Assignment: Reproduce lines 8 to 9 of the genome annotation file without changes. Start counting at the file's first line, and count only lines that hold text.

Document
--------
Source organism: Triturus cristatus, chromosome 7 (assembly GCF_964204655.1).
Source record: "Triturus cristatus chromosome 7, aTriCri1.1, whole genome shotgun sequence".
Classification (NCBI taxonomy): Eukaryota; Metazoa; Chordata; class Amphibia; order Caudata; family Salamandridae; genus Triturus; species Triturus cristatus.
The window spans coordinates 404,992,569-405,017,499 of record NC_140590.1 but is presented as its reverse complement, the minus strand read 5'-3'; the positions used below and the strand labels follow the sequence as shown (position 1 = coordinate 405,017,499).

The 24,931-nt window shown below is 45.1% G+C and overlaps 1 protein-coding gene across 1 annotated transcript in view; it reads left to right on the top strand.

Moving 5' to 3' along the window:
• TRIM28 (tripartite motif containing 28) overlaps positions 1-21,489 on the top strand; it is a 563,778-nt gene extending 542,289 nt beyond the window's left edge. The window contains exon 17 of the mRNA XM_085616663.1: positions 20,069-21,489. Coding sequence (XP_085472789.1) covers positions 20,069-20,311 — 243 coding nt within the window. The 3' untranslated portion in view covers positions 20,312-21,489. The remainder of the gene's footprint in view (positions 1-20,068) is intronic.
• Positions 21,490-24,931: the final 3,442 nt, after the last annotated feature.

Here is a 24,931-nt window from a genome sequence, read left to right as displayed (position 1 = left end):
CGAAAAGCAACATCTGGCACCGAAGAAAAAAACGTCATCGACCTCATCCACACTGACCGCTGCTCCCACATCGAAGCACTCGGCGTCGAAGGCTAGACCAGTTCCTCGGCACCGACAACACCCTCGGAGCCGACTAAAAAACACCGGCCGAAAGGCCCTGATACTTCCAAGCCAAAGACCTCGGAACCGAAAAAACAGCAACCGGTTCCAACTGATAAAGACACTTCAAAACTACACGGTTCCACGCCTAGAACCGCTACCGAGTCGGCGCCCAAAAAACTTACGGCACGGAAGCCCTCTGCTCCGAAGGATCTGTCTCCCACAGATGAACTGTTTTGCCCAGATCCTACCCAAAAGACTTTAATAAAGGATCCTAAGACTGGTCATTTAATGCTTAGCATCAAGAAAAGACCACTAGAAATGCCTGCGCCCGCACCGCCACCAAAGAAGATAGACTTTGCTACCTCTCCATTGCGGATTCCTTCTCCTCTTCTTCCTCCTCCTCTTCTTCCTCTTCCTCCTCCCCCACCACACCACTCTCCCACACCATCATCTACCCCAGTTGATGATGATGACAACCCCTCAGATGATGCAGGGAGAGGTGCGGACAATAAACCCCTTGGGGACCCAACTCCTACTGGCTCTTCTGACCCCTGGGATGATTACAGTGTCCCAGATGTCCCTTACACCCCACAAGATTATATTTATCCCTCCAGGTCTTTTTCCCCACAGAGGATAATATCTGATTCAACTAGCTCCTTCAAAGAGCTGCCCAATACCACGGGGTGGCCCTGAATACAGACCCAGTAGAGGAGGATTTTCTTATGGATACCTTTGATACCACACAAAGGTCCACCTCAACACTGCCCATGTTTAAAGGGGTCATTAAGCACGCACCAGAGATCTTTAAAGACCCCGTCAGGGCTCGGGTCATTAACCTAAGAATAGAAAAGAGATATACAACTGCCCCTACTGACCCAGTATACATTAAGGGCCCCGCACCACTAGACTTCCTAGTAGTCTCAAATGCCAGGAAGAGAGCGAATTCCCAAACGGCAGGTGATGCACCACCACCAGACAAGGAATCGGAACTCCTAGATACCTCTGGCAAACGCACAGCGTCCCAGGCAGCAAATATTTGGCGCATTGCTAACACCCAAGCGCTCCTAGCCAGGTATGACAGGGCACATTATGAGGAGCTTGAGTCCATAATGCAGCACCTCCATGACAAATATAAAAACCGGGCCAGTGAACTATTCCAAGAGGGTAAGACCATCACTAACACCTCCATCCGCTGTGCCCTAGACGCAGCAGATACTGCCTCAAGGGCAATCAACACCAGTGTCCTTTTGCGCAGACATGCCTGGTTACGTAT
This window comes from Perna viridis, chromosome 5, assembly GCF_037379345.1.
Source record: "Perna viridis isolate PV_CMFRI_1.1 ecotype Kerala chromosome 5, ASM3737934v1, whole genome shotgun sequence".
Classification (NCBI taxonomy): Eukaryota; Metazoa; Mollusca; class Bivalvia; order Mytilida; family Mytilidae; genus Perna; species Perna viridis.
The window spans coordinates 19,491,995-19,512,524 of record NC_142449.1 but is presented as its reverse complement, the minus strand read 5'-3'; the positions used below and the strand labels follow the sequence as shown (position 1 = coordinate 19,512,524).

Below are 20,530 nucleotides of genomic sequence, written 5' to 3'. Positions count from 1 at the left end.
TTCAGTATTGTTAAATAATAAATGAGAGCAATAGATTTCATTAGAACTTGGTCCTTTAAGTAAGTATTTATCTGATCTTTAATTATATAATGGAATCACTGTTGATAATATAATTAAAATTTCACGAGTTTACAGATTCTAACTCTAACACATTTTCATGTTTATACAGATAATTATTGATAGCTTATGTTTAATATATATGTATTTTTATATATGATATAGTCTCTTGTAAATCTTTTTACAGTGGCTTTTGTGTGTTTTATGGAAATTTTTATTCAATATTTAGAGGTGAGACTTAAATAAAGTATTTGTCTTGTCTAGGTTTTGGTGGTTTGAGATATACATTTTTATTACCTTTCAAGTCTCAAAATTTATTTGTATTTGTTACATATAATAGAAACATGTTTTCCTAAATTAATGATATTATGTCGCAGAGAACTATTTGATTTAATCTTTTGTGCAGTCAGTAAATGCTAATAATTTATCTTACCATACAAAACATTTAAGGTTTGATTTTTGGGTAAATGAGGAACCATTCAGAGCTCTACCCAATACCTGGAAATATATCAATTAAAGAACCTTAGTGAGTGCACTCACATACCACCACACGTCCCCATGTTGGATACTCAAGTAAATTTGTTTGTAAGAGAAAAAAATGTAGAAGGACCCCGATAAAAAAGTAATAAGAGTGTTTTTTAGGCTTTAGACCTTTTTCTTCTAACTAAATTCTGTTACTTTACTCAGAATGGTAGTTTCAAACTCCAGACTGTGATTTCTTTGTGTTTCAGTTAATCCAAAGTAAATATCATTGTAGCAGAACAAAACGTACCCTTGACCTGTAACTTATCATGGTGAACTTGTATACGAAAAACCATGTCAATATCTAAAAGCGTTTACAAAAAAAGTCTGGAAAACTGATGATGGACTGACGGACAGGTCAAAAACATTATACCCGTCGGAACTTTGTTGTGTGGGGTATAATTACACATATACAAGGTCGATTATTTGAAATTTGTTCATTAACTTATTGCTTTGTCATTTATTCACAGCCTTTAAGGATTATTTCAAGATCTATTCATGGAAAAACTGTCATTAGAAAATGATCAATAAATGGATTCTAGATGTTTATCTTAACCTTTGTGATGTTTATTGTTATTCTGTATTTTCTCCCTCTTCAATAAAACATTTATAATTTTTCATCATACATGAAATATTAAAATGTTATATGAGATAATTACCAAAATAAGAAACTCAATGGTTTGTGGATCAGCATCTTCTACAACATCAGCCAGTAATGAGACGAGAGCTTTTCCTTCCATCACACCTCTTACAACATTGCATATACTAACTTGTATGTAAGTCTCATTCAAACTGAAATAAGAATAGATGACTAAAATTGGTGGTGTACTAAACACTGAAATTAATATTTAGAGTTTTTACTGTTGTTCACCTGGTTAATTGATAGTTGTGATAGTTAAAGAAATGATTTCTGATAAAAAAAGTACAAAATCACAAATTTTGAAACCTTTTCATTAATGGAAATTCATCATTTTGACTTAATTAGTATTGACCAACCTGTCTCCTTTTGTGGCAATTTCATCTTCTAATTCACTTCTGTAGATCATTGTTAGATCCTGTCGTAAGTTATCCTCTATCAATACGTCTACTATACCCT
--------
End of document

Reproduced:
• Positions 21,490-24,931: the final 3,442 nt, after the last annotated feature.

Here is a 24,931-nt window from a genome sequence, read left to right as displayed (position 1 = left end):